What's Trending in Real Estate, May 2023
Navigating interest rate disruption in CRE, bank and hospitality execs on the state of lending, Trepp’s April CMBS report, and office buildings are ripe for multifamily conversion
Navigating Interest Rate Disruption in Commercial Real Estate
The inflation rate has cooled some as mid-2023 approaches, allowing the Fed to slow the pace of its rate hikes. But for many, the damage is done, with the fallout still reverberating, especially in commercial real estate (CRE).
An ebook from PwC—“Navigating interest rate disruption: How real-time data can facilitate better CRE decisions amid volatility”—provides an overview of the CRE market and some advice on how to manage through.
The report looks into a combination of factors, including economic and geopolitical forces, the ripple effects of Covid, increased construction costs, inflation, and more. Sections of the 9-page report (with excerpts) include:
- Workforce trends and logistics push companies to curb spending—“Remote work, inventory logistics, and labor shortages are forcing businesses to tighten their budgets and reevaluate their real estate footprints. In fact, 45% of businesses are planning real estate reductions.”
- Managing inflation-related challenges—“Higher capital costs—rising interest rates—are widening the bid-ask pricing gap for buyers and sellers, signaling a weakening economy.”
- Weathering an uncertain cash flow storm—“Soaring costs have led to a slowdown in the pace of construction since cost instability combined with rising labor costs make it challenging for businesses to bid on projects.”
- A proactive path forward—“To remain adaptable and competitive, commercial real estate professionals need access to relevant, tech-enabled, real-time data.”
Editor: Although this report is from 2022, most, if not all, of it is still relevant in 2023.
Six Bank and Hospitality Executives Discuss the State of Lending Amid Bank Failures
Lenders and hospitality executives at the 2023 Meet the Money national hotel finance and investment conference commented on the current state of the banking crisis. Six of their comments were published in Hotel News Now: Ash Patel, president and CEO, Commercial Bank of California; Alan Reay, president, Atlas Hospitality Group; Matt Mitchell, vice president, Hall Structured Finance; Bruce Lowrey, managing director of investments, CIM Group; Matt Bailly, vice president of real estate, Prospera Hotels; and Keegan Bisch, vice president of originations, Stonehill. Read their comments here.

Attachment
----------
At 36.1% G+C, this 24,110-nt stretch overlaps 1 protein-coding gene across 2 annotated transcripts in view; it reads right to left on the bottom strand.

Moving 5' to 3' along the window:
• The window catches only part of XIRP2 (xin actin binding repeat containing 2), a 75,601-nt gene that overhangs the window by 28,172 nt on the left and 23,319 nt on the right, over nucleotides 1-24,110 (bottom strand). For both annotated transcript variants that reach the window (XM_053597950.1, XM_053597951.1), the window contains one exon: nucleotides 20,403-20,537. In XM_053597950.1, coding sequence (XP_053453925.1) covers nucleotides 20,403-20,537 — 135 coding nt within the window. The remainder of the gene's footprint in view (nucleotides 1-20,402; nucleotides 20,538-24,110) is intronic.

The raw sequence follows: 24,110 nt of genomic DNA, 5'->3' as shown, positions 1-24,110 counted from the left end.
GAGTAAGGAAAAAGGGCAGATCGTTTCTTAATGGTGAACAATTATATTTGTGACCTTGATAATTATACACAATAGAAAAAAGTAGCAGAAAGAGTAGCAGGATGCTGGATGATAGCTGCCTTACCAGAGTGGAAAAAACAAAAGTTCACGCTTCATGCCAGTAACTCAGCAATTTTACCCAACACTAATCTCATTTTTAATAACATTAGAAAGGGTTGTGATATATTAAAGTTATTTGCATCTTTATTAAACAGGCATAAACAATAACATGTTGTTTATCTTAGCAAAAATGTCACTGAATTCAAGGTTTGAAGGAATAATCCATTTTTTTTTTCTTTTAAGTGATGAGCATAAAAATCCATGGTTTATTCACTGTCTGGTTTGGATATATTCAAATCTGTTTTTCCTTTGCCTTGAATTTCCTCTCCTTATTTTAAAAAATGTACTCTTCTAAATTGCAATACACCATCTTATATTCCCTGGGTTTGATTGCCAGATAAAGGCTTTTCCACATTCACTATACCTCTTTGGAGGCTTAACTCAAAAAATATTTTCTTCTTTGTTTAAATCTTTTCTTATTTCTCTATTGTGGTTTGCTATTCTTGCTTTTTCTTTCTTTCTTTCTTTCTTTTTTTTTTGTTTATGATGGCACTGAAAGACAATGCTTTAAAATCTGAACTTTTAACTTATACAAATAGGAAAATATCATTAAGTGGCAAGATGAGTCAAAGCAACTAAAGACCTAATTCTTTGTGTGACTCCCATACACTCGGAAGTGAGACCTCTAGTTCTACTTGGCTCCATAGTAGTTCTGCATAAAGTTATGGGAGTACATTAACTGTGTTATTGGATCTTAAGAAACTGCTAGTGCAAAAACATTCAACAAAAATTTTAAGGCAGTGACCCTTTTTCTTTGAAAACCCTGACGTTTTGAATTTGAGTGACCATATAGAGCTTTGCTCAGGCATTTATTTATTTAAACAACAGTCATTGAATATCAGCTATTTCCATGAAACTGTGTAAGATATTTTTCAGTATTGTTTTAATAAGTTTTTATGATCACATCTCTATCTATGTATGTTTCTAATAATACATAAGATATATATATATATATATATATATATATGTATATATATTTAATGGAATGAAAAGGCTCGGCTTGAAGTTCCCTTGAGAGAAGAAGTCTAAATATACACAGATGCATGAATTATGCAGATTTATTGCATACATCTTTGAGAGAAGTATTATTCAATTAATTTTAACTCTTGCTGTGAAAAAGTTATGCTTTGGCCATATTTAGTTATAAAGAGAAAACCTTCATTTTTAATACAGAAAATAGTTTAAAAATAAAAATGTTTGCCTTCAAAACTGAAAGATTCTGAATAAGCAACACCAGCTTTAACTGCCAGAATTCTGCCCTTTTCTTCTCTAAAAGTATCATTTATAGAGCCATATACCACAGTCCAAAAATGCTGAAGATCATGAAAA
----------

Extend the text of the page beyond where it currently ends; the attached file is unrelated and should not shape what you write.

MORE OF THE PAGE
For more from the conference, see this article from CoStar: “Five Key Takeaways on Hotel Investment from Meet the Money Conference.”
For more on how bank failures could make hotel financing harder to find, click here.
CMBS Delinquency Rate Holds Steady in April, But Office Rate Continues to Rise
This is an excerpt from Trepp’s Delinquency Report (May 3). To access the full report, click here.
“The Trepp CMBS Delinquency Rate held steady, but the segment that everyone continues to watch closely saw its rate move higher again in April 2023. The Trepp delinquency rate was unchanged in April at 3.09%. Declines in the retail, lodging, and multifamily rates offset a small increase in industrial loans and a bigger increase for offices.
“Office remains the most heavily watched part of the market as firms look to aggressively reduce space. Sublease space is at or near record highs in many markets as demand from big tech firms has eroded sharply. In addition, many companies are letting leases expire or are renewing for smaller footprints.
“Last week, Microsoft announced it would offer up several hundred thousand square feet in Seattle. The tech bellwether has already announced plans to relinquish more than two million square feet in that city."
For additional information on Trepp’s products and services, email firstname.lastname@example.org or call 212-754-1010.
One in Three Office Buildings in Major North American Cities Could Be Ripe for Multifamily Conversion
The combination of 1) companies (especially tech firms) continuing to lay off people by the tens of thousands, 2) the ongoing shift to working from home, and 3) the current U.S. housing shortage has caused landlords across the country to seek innovative ways to fill their millions of square feet of empty space.
“Up to 34% of office buildings in 14 major North American markets could be potential candidates for adaptive reuse. Looking at more than 26,000 buildings, office to residential conversions could open the door to potential housing for thousands of families in as many as 8,996 properties,” according to global commercial real estate advisor firm Avison Young.
“Adaptive reuse is an important conversation we are having around the art of the possible, to demonstrate how this potential solution contributes to placemaking and to the revitalization and vibrancy of our neighborhoods—particularly our downtown cores,” said Sheila Botting, Principal and President, Professional Services, Americas at Avison Young. “We must reimagine how we want to live, work and play. Adaptive reuse is one of the key components of how we do that as a community.”
For more, click here.
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